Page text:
Last year we had over $1 billion in contracting opportunities for small businesses. Small business competition on first nation reserves has increased significantly. You have the Fort McKay First Nation, which has probably the most contractors per capita on a reserve in the country, with a zero unemployment rate. It took decades for them to transition from unemployment and despair to the kind of income that they have right now. We need the government's help to do this.
The only way we're going to get away from regulations is not to destroy the regulations but to bring in the first nations people who really are concerned about the environment, the land, the wildlife, fisheries, the air. First nations people aren't going anywhere, so they're the best equipped to handle that.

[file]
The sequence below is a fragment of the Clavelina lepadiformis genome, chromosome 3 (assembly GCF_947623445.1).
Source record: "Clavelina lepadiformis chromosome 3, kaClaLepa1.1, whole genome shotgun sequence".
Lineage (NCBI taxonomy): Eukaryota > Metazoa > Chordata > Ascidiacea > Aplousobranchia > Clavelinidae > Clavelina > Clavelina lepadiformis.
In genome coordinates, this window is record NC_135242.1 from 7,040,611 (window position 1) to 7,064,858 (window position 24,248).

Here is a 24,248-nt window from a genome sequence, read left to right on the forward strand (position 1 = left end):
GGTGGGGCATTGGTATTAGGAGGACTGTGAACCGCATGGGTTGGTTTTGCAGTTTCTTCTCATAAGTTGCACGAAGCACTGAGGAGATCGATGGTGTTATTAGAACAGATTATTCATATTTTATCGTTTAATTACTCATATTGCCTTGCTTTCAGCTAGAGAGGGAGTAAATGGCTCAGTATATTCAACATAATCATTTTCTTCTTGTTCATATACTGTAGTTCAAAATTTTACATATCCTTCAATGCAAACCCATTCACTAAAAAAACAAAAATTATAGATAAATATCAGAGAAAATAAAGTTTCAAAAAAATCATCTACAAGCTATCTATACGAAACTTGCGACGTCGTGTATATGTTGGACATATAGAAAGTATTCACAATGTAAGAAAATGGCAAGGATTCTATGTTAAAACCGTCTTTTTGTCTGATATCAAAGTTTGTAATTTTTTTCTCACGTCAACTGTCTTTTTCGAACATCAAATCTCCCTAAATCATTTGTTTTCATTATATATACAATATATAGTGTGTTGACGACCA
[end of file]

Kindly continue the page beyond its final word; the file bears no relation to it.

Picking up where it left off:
I would like to thank all of the witnesses for their particularly interesting testimony today.
I have to agree with my colleagues that many different angles have been looked at, so I really appreciate the information we've received today.
Many of you made reference to the fact that fewer investors are being attracted to the Canadian economy right now, that the number of publicly traded companies has significantly decreased since its peak in 2006, and that there isn't currently much recourse for companies that are trying to compete against the big players. My questions will revolve around those things.
Ms. Larkin, I'll go to you first. You mentioned a lot of the stats that you guys found. Did your study find any reasons for this decrease? Would you care to comment? I know you mentioned that you might be doing future studies or focusing on this in the future, but what are the main reasons you found?